How to ask the right customer feedback questions

· 7 min read
How to ask the right customer feedback questions

Are you asking for product feedback and ending the conversation there? If so, you’re missing out on tons of valuable information.

It isn’t enough to just ask your customers what features or improvements they’d like to see.

Collecting this type of customer feedback is where you should start. But from there, it’s important to ask the right types of customer feedback questions.

Asking the right questions gets to the root of what your customers want to see from your product. It helps you uncover the “why.”

Feedback starts the conversation

When your customers ask for a feature or comment on your product, they’re giving you valuable information.

But, it’s just the beginning of what should become a dialogue with your customers.

Feedback requires follow up. It’s important to ask questions.

Why is it important to ask follow-up questions after customers offer feedback?

If you don’t follow up, ask questions, and get more details, you could misinterpret customer feedback.

You might miss something important. Or, you could wind up building something that only half-solves your customer’s problem.

ask customer feedback questions to get more well rounded information

An example from within our Canny feedback board: Andrew’s follow-up question asks for more detail on the issue. You can see the full discussion here

Broadly, asking questions after customers offer feedback matters for the following reasons:

  • It helps you understand their request better.
  • You may be able to suggest a workaround and avoid building something new.
  • It gives you a chance to dive deeper and better understand how they’re using your product.
  • Customers might say “we want X,” but what they really want is a solution to their problem, not X exactly. Asking questions helps you get the whole picture. (Think “building a faster horse”.)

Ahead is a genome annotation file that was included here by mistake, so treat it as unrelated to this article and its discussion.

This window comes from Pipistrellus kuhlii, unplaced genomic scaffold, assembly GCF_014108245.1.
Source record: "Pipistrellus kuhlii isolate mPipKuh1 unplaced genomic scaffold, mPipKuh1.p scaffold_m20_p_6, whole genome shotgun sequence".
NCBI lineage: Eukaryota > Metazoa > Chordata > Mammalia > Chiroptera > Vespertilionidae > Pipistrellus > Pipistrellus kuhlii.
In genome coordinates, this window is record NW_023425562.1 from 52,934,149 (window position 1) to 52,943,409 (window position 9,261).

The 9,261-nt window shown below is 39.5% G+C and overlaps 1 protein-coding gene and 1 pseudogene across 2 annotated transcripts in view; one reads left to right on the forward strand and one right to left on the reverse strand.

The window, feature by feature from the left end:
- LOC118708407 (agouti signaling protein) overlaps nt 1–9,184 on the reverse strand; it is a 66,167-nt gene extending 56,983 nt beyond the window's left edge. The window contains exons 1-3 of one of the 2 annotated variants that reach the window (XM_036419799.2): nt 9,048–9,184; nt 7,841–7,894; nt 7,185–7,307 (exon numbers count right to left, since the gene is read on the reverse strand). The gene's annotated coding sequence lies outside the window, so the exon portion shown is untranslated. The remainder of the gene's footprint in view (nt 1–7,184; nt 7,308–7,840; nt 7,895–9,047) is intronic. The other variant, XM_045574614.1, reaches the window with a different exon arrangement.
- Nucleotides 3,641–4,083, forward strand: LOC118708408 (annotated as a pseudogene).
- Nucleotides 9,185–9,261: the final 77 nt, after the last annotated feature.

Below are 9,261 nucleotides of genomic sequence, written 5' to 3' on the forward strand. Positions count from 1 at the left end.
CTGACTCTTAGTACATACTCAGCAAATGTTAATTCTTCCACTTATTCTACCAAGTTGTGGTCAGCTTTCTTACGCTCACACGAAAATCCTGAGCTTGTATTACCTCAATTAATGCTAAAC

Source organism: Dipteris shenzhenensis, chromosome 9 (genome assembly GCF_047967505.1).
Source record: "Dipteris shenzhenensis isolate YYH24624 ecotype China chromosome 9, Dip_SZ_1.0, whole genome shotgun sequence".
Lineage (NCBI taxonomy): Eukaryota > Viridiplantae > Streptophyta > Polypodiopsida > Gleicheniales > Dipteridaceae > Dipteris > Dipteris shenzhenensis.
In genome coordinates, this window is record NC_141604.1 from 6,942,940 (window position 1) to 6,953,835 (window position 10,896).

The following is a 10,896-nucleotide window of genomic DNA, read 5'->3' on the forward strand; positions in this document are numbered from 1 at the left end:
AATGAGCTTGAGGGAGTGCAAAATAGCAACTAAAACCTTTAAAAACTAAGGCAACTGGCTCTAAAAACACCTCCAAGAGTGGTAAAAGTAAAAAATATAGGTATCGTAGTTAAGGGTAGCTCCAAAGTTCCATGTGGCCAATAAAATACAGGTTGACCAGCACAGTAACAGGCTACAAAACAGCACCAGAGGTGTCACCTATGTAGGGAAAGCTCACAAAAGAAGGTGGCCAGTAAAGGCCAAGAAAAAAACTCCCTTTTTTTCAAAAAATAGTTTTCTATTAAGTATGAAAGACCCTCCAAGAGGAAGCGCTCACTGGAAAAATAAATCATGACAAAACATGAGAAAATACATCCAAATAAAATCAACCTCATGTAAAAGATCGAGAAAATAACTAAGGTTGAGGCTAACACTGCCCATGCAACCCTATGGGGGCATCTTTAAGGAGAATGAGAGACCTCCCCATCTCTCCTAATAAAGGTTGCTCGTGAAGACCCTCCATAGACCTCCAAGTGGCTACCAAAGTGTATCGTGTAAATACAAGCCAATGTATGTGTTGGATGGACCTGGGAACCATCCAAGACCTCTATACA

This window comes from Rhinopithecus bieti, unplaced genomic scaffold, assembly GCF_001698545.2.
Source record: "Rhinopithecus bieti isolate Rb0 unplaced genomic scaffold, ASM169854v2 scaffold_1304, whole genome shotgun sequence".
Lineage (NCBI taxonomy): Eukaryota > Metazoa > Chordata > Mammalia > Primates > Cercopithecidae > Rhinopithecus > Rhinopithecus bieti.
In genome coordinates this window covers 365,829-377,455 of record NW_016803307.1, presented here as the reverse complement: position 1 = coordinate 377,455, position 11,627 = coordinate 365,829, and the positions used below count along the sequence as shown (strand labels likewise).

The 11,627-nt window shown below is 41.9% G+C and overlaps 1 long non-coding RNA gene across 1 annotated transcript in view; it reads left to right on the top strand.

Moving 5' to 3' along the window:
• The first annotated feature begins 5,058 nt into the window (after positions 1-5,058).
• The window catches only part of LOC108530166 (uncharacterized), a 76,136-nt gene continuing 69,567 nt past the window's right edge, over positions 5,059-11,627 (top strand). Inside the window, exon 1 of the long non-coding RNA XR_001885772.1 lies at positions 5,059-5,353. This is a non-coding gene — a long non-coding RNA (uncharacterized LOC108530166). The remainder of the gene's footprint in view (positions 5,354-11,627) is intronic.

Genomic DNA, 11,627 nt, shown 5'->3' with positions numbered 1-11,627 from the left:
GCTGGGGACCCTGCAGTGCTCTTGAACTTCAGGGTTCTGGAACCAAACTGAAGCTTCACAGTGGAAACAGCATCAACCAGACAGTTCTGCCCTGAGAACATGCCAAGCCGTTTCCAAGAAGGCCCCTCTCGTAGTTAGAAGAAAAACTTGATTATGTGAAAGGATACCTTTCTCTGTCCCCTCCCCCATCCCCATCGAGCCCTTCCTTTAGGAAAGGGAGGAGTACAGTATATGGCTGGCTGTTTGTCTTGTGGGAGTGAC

A note on collecting feedback

In this article, I’ll be discussing customer feedback questions under the premise that you’re using a feedback board like Canny.

With Canny, you can respond directly to feedback, and ask follow-up questions. Customers who submitted the request will be notified, and they’ll be able to respond easily, starting a dialogue.

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That said, there are other ways you might be collecting feedback. Asking questions is critical, regardless of the method you’re currently using. (We’ve also written about how to decide if a feedback tool is right for you.) You can choose to do this via email follow up, or when you’re chatting with customers on social media, on the phone, and so on.

Of course, we think you should be using Canny to track, manage, and respond to feedback. It’s the easiest, most transparent way to find out what your customers want, and dig deeper.

But the most important thing is that you’re listening to your customers, and asking the right questions.

Okay, now that that’s out of the way—let’s dive in.

5 valuable customer feedback questions to ask

1. Why do you need [feature/change]?

Start basic. Begin with “why.”

Other ways to ask this question:

  • What will this help you do better?
  • How would you use [feature/change]?

Why this question matters:

Asking questions like this helps you better understand how your customers use your product. It also shows what the suggested change would help them do faster, better, or differently.

It’s an easy way to open up a dialogue. If a customer asks for X, start by finding out why they want X.

2. Any reason why [existing feature/aspect of the product] doesn’t work for you?

We ask this a lot. It’s one of the most valuable questions you can ask your customers when they request specific features.

asking the right customer feedback questions can clarify what your customers want

An example of this question in action (see the full discussion on our feedback board here).

Other ways to ask this:

  • Have you tried [XYZ way of using the tool]?

Why this question matters:

Asking this gives customers a chance to explain why the current features aren’t getting the job done.